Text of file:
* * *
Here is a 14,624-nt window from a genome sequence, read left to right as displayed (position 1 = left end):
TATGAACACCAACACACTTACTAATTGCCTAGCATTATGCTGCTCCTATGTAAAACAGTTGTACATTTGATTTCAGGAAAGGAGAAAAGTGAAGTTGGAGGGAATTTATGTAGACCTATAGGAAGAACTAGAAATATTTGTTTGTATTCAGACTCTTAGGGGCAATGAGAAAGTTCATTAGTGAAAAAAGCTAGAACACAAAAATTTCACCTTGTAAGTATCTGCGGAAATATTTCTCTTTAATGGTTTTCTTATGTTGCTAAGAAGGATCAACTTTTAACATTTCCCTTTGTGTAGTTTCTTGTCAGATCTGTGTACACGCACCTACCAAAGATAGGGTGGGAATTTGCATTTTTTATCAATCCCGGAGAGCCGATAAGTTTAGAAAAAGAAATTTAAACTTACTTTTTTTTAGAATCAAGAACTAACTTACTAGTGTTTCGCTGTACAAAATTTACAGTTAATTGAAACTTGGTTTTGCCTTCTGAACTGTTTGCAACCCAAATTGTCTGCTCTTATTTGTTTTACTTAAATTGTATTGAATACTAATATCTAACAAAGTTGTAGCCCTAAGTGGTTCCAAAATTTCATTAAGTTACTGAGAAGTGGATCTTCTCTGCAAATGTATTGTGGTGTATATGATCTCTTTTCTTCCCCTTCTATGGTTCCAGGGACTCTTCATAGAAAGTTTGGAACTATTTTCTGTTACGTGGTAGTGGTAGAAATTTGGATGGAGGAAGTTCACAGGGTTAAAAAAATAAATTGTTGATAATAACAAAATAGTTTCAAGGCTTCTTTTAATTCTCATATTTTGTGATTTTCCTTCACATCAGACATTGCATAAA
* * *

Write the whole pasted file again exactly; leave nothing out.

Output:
Here is a 14,624-nt window from a genome sequence, read left to right as displayed (position 1 = left end):
TATGAACACCAACACACTTACTAATTGCCTAGCATTATGCTGCTCCTATGTAAAACAGTTGTACATTTGATTTCAGGAAAGGAGAAAAGTGAAGTTGGAGGGAATTTATGTAGACCTATAGGAAGAACTAGAAATATTTGTTTGTATTCAGACTCTTAGGGGCAATGAGAAAGTTCATTAGTGAAAAAAGCTAGAACACAAAAATTTCACCTTGTAAGTATCTGCGGAAATATTTCTCTTTAATGGTTTTCTTATGTTGCTAAGAAGGATCAACTTTTAACATTTCCCTTTGTGTAGTTTCTTGTCAGATCTGTGTACACGCACCTACCAAAGATAGGGTGGGAATTTGCATTTTTTATCAATCCCGGAGAGCCGATAAGTTTAGAAAAAGAAATTTAAACTTACTTTTTTTTAGAATCAAGAACTAACTTACTAGTGTTTCGCTGTACAAAATTTACAGTTAATTGAAACTTGGTTTTGCCTTCTGAACTGTTTGCAACCCAAATTGTCTGCTCTTATTTGTTTTACTTAAATTGTATTGAATACTAATATCTAACAAAGTTGTAGCCCTAAGTGGTTCCAAAATTTCATTAAGTTACTGAGAAGTGGATCTTCTCTGCAAATGTATTGTGGTGTATATGATCTCTTTTCTTCCCCTTCTATGGTTCCAGGGACTCTTCATAGAAAGTTTGGAACTATTTTCTGTTACGTGGTAGTGGTAGAAATTTGGATGGAGGAAGTTCACAGGGTTAAAAAAATAAATTGTTGATAATAACAAAATAGTTTCAAGGCTTCTTTTAATTCTCATATTTTGTGATTTTCCTTCACATCAGACATTGCATAAA